Hop on the bus at Gus’ — Lake Tahoe’s newest barbecue joint
Who: John Cheney
What: Gus’ Open Pit BBQ
Address: 930 Tahoe Blvd. (in Raley’ Shopping Center)
INCLINE VILLAGE, Nev. — John Cheney knew opening his second restaurant would be hard work, especially considering the vast differences in each — not to mention the fact that Cheney did not seek out another restaurant.
Rather, it sought him.
“In the back of mind, I always thought ‘maybe someday down the road,’” said Cheney, gesturing around the upstairs bar and seating area at Gus’ Open Pit BBQ in Incline Village. “But this is the stuff I grew up on, and I couldn’t pass the opportunity up.”
The Lompoc, Calif., native, who also owns Big Water Grille near Diamond Peak, has been grilling over a fire of California coastal red oak in true Santa Maria barbecue style since he was a teenager.
“Every Sunday, I’d grill with my dad using a big oil drum with a crank,” he said. “You control the heat by lowering and raising the grill because you’re using real wood — that’s what Santa Maria barbecue is all about.”
The technique of using red oak is specific to the ranchland valley — a coastal region of rolling hills, sprawling vineyards and cow pastures, nestled between Santa Barbara and San Luis Obispo.
“If you’re not grilling with red oak, it’s not Santa Maria style,” Cheney said, the distinct smell drifting in a sweet and spicy thickness from the iron pit below. “It doesn’t matter what you’re cooking, you’ve got to be using red oak.”
A BARBECUE TRADITION
Light on barbecue sauce and known for its dry rub, it’s a barbecue tradition seasoned with decades of pride and history, Cheney said, adding, “even at home I’ll use red oak chips in a smoke box to make it authentic.”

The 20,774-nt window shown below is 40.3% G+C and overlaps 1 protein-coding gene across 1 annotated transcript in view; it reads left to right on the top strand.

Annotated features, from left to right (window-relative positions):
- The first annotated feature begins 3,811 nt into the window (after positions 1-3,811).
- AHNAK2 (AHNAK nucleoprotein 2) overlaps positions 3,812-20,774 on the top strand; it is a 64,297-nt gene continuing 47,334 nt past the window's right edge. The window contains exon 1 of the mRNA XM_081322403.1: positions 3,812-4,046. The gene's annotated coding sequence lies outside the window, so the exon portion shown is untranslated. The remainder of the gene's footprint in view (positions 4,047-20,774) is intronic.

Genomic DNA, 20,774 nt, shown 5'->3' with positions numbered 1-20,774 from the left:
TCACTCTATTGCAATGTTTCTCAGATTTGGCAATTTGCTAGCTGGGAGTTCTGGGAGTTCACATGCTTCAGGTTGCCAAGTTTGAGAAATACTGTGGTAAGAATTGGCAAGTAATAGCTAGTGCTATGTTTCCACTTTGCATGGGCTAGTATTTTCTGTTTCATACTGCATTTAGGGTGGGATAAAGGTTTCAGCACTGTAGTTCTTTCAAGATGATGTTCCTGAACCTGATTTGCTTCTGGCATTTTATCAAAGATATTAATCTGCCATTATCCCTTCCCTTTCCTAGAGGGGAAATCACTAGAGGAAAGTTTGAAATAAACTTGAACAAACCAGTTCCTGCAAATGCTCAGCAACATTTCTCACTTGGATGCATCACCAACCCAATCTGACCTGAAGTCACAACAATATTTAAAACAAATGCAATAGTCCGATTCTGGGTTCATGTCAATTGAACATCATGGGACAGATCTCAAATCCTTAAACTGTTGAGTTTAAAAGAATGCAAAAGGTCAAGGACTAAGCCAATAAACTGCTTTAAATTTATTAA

The central coast-style dates back to the days of the rancheros, when the land still belonged to Mexico, and locals would celebrate most occasions with all-day feasts, barbecuing over fire pits ablaze with the local lumber.
“Pinquito beans are another huge part of what makes it unique,” Cheney said. “The recipe we use here is from my wife — even I don’t know exactly how she does it — but she makes a killer pinquito bean.”
Indigenous to the windy valley, pinquito beans are desired for their texture and firmness, and the ones offered at Gus’ come straight from the source.
“We pay as much as the bean costs just to ship them up here, but they really are the best for barbecue because they never get mushy and they hold the flavor really well,” Cheney said.
HITTING THE GROUND RUNNING
Cheney is no stranger to an iron grill, but his focus for the last 17 years has been on his other restaurant endeavor, Big Water Grille, where he started as the beverage manager until 2004, when he became managing partner.
Then, about one year ago, the space in Raley’s shopping center opened up, and the landlord called John with an offer he couldn’t refuse.
Ready to hit the ground running last summer, the opening of Gus’ was delayed for a few months on account of suspected arson, but the setback didn’t put out Cheney’s fire.
“When we finally opened in December, we were able to hit the ground running because we have such a good following at Big Water, and people — the locals mostly — want to come out and support us, and that feels good,” Cheney said.
A FUTURE FRANCHISE?
While the fine dining atmosphere has fed his soul — and his family — barbecue has always defined his palette; in fact, a few years ago, Cheney invested in a mobile grill ( a fire pit on wheels) that he’s been towing around to events from Red, White and Tahoe Blue, to the Bottle Rock festival in Napa.
With Big Water running like a well-oiled machine, Cheney’s been logging most of his time at Gus’ — a brand he hopes to franchise some day, giving outsiders a taste of California’s best-kept barbecue secret.
“My dad came up to visit and that was the ultimate test,” Cheney said. “Having people who really know Santa Maria barbecue sign off on this makes me proud, especially my dad, because he’s really where I got it from.”
Jenny Goldsmith is a North Tahoe-based freelance writer and a former reporter for the Sierra Sun newspaper. Have an idea for a merchant to feature? Email her at firstname.lastname@example.org.